General Tropes:

Football in the UK:

Football in Europe

Football in America

Big competitions:

What to do at a football game:

  • Eat pies
  • Drink beer (though, sadly, alcohol is banned from most British grounds)
  • Sing amusing songs and chants at the opposing teams' fans.
    • Example 1: If they're from Liverpool, popular tunes are "You Scouse Bastards", "Stand Up If You've Got A Job", "We Pay Your Benefit". Other areas have their own songs. Chants are frequently based on well-known songs, such as "Yellow Submarine" or "That's Amore". This is definitely an undersold attraction of the sport; you may have just come home from a 4-3 cracker, but what'll stick in your head is one of the chants.
    • Example 2: Supporters of the England national team like to serenade their opponents (especially France) with "If it wasn't for the British you'd be Krauts"note to the tune of "If You're Happy And You Know It". When playing "the Krauts" the "There were ten German bombers in the air," (to the tune of "Ten Green Bottles") chant is popular, as is "Two World Wars and one World Cup" (to the tune of "Camptown Races") and (related to the previous) "If it wasn't for the British you'd be French". In many countries, this goes beyond mere sporting rivalry and crosses into geopolitical feuds, like the infamous Old Firm in Scotland.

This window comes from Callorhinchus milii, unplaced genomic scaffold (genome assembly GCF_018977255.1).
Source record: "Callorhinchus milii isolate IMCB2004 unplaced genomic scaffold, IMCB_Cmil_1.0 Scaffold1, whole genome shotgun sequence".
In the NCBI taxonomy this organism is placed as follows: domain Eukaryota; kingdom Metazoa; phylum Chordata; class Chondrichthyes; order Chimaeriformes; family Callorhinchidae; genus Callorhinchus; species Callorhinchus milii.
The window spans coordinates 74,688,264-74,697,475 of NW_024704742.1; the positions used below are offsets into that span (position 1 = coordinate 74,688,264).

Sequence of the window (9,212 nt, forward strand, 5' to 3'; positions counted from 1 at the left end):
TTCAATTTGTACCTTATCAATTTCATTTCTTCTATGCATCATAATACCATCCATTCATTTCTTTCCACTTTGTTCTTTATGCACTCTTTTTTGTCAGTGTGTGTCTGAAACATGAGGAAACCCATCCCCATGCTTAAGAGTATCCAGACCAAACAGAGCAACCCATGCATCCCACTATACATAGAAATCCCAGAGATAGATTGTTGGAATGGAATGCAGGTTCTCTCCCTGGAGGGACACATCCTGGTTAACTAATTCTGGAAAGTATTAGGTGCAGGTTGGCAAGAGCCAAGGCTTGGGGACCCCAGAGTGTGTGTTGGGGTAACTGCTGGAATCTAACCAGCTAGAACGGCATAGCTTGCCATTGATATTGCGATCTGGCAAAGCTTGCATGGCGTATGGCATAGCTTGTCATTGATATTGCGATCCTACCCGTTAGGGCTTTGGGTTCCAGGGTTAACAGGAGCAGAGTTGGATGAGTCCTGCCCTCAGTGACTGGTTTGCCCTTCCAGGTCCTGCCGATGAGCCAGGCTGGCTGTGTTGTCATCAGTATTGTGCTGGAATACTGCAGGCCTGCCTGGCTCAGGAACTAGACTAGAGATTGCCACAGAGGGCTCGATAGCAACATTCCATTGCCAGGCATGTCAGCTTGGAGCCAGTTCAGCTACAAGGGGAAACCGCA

• Loudly insult the referee every time he does something you don't agree with. Be as vulgar as you like. (Note: don't ever do this if you're a player.)
  • Loudly express your pleasure or displeasure at your and the opposing team's performance. Be as vulgar as you like. (Note: don't ever do this if you're a player, especially if you're in front of a television camera. Racial and sexual slurs are also frowned upon.)
  • In general, be as loud as possible. It's particularly easy if you haven't disposed of the vuvuzela you bought for the 2010 World Cup.

Alternative Title(s): The Beautiful Game